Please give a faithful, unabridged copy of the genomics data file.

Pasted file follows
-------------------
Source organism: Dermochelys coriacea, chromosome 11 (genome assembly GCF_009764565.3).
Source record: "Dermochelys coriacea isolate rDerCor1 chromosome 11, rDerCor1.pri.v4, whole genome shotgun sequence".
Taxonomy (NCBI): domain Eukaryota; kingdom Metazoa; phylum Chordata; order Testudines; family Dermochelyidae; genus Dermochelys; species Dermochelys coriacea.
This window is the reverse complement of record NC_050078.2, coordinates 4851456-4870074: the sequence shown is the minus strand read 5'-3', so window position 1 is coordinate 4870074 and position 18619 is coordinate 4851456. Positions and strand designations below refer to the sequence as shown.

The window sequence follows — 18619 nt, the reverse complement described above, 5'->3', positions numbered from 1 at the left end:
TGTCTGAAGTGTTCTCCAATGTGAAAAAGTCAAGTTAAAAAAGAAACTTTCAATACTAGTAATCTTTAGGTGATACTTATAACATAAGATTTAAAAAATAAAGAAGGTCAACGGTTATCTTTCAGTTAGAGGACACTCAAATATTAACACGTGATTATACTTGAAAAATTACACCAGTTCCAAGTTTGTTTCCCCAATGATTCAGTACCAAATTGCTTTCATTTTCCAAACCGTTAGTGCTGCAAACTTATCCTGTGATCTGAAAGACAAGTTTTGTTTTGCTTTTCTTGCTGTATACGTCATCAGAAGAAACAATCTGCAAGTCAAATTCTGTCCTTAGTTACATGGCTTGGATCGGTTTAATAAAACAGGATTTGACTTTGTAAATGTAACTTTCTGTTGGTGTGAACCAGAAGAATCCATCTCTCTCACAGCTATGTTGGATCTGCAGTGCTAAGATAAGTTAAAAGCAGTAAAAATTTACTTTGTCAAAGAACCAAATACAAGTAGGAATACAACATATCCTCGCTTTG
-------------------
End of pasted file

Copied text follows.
Source organism: Dermochelys coriacea, chromosome 11 (genome assembly GCF_009764565.3).
Source record: "Dermochelys coriacea isolate rDerCor1 chromosome 11, rDerCor1.pri.v4, whole genome shotgun sequence".
Taxonomy (NCBI): domain Eukaryota; kingdom Metazoa; phylum Chordata; order Testudines; family Dermochelyidae; genus Dermochelys; species Dermochelys coriacea.
This window is the reverse complement of record NC_050078.2, coordinates 4851456-4870074: the sequence shown is the minus strand read 5'-3', so window position 1 is coordinate 4870074 and position 18619 is coordinate 4851456. Positions and strand designations below refer to the sequence as shown.

The window sequence follows — 18619 nt, the reverse complement described above, 5'->3', positions numbered from 1 at the left end:
TGTCTGAAGTGTTCTCCAATGTGAAAAAGTCAAGTTAAAAAAGAAACTTTCAATACTAGTAATCTTTAGGTGATACTTATAACATAAGATTTAAAAAATAAAGAAGGTCAACGGTTATCTTTCAGTTAGAGGACACTCAAATATTAACACGTGATTATACTTGAAAAATTACACCAGTTCCAAGTTTGTTTCCCCAATGATTCAGTACCAAATTGCTTTCATTTTCCAAACCGTTAGTGCTGCAAACTTATCCTGTGATCTGAAAGACAAGTTTTGTTTTGCTTTTCTTGCTGTATACGTCATCAGAAGAAACAATCTGCAAGTCAAATTCTGTCCTTAGTTACATGGCTTGGATCGGTTTAATAAAACAGGATTTGACTTTGTAAATGTAACTTTCTGTTGGTGTGAACCAGAAGAATCCATCTCTCTCACAGCTATGTTGGATCTGCAGTGCTAAGATAAGTTAAAAGCAGTAAAAATTTACTTTGTCAAAGAACCAAATACAAGTAGGAATACAACATATCCTCGCTTTG